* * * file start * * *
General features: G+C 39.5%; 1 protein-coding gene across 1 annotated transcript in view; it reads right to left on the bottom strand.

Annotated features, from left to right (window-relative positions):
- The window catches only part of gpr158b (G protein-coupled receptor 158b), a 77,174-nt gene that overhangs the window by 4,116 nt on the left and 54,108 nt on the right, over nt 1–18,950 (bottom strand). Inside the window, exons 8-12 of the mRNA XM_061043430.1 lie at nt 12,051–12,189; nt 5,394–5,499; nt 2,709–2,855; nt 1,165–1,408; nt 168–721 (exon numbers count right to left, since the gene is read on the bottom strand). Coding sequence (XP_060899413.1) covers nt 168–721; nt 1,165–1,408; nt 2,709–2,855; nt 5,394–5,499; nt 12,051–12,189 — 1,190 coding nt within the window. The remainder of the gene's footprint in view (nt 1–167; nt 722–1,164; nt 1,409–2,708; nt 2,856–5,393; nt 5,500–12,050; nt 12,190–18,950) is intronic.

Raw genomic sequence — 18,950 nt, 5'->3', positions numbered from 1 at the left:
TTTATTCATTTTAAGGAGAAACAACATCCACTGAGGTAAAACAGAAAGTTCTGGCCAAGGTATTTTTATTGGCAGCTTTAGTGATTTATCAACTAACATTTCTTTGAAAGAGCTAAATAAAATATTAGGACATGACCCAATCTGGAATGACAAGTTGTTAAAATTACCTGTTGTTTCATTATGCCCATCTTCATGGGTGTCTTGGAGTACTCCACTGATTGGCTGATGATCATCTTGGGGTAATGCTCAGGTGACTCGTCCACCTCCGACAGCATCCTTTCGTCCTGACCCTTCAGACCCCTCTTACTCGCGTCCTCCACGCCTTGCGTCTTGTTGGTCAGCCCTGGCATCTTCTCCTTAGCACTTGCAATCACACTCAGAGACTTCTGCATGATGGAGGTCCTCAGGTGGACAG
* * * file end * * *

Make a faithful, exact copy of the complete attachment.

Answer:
General features: G+C 39.5%; 1 protein-coding gene across 1 annotated transcript in view; it reads right to left on the bottom strand.

Annotated features, from left to right (window-relative positions):
- The window catches only part of gpr158b (G protein-coupled receptor 158b), a 77,174-nt gene that overhangs the window by 4,116 nt on the left and 54,108 nt on the right, over nt 1–18,950 (bottom strand). Inside the window, exons 8-12 of the mRNA XM_061043430.1 lie at nt 12,051–12,189; nt 5,394–5,499; nt 2,709–2,855; nt 1,165–1,408; nt 168–721 (exon numbers count right to left, since the gene is read on the bottom strand). Coding sequence (XP_060899413.1) covers nt 168–721; nt 1,165–1,408; nt 2,709–2,855; nt 5,394–5,499; nt 12,051–12,189 — 1,190 coding nt within the window. The remainder of the gene's footprint in view (nt 1–167; nt 722–1,164; nt 1,409–2,708; nt 2,856–5,393; nt 5,500–12,050; nt 12,190–18,950) is intronic.

Raw genomic sequence — 18,950 nt, 5'->3', positions numbered from 1 at the left:
TTTATTCATTTTAAGGAGAAACAACATCCACTGAGGTAAAACAGAAAGTTCTGGCCAAGGTATTTTTATTGGCAGCTTTAGTGATTTATCAACTAACATTTCTTTGAAAGAGCTAAATAAAATATTAGGACATGACCCAATCTGGAATGACAAGTTGTTAAAATTACCTGTTGTTTCATTATGCCCATCTTCATGGGTGTCTTGGAGTACTCCACTGATTGGCTGATGATCATCTTGGGGTAATGCTCAGGTGACTCGTCCACCTCCGACAGCATCCTTTCGTCCTGACCCTTCAGACCCCTCTTACTCGCGTCCTCCACGCCTTGCGTCTTGTTGGTCAGCCCTGGCATCTTCTCCTTAGCACTTGCAATCACACTCAGAGACTTCTGCATGATGGAGGTCCTCAGGTGGACAG